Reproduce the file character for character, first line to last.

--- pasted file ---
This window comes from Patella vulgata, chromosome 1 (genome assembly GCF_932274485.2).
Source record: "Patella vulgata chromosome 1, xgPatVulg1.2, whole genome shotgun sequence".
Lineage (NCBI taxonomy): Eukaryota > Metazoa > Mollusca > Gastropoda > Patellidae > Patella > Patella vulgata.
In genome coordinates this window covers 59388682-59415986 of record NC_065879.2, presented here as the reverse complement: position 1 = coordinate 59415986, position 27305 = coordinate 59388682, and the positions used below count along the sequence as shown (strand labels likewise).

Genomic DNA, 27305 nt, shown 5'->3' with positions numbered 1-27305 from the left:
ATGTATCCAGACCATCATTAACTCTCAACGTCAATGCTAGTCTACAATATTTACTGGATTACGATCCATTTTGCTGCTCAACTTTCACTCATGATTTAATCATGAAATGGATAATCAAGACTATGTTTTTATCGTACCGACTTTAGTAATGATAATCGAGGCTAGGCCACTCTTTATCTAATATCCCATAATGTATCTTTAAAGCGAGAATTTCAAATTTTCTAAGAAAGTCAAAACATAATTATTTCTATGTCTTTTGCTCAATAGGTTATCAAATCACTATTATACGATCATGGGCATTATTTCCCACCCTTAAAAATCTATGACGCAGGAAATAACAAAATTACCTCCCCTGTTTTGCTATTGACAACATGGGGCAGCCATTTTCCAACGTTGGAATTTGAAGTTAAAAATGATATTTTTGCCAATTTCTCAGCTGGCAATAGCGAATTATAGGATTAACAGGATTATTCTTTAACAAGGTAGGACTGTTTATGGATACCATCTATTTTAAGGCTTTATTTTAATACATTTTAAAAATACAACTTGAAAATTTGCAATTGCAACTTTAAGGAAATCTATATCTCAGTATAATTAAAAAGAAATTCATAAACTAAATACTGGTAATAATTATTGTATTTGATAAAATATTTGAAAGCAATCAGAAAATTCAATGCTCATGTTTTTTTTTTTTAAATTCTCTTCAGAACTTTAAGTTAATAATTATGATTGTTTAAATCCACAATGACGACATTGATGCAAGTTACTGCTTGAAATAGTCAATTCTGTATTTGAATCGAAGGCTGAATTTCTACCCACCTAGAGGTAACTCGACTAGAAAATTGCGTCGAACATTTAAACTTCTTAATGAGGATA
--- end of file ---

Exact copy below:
This window comes from Patella vulgata, chromosome 1 (genome assembly GCF_932274485.2).
Source record: "Patella vulgata chromosome 1, xgPatVulg1.2, whole genome shotgun sequence".
Lineage (NCBI taxonomy): Eukaryota > Metazoa > Mollusca > Gastropoda > Patellidae > Patella > Patella vulgata.
In genome coordinates this window covers 59388682-59415986 of record NC_065879.2, presented here as the reverse complement: position 1 = coordinate 59415986, position 27305 = coordinate 59388682, and the positions used below count along the sequence as shown (strand labels likewise).

Genomic DNA, 27305 nt, shown 5'->3' with positions numbered 1-27305 from the left:
ATGTATCCAGACCATCATTAACTCTCAACGTCAATGCTAGTCTACAATATTTACTGGATTACGATCCATTTTGCTGCTCAACTTTCACTCATGATTTAATCATGAAATGGATAATCAAGACTATGTTTTTATCGTACCGACTTTAGTAATGATAATCGAGGCTAGGCCACTCTTTATCTAATATCCCATAATGTATCTTTAAAGCGAGAATTTCAAATTTTCTAAGAAAGTCAAAACATAATTATTTCTATGTCTTTTGCTCAATAGGTTATCAAATCACTATTATACGATCATGGGCATTATTTCCCACCCTTAAAAATCTATGACGCAGGAAATAACAAAATTACCTCCCCTGTTTTGCTATTGACAACATGGGGCAGCCATTTTCCAACGTTGGAATTTGAAGTTAAAAATGATATTTTTGCCAATTTCTCAGCTGGCAATAGCGAATTATAGGATTAACAGGATTATTCTTTAACAAGGTAGGACTGTTTATGGATACCATCTATTTTAAGGCTTTATTTTAATACATTTTAAAAATACAACTTGAAAATTTGCAATTGCAACTTTAAGGAAATCTATATCTCAGTATAATTAAAAAGAAATTCATAAACTAAATACTGGTAATAATTATTGTATTTGATAAAATATTTGAAAGCAATCAGAAAATTCAATGCTCATGTTTTTTTTTTTTAAATTCTCTTCAGAACTTTAAGTTAATAATTATGATTGTTTAAATCCACAATGACGACATTGATGCAAGTTACTGCTTGAAATAGTCAATTCTGTATTTGAATCGAAGGCTGAATTTCTACCCACCTAGAGGTAACTCGACTAGAAAATTGCGTCGAACATTTAAACTTCTTAATGAGGATA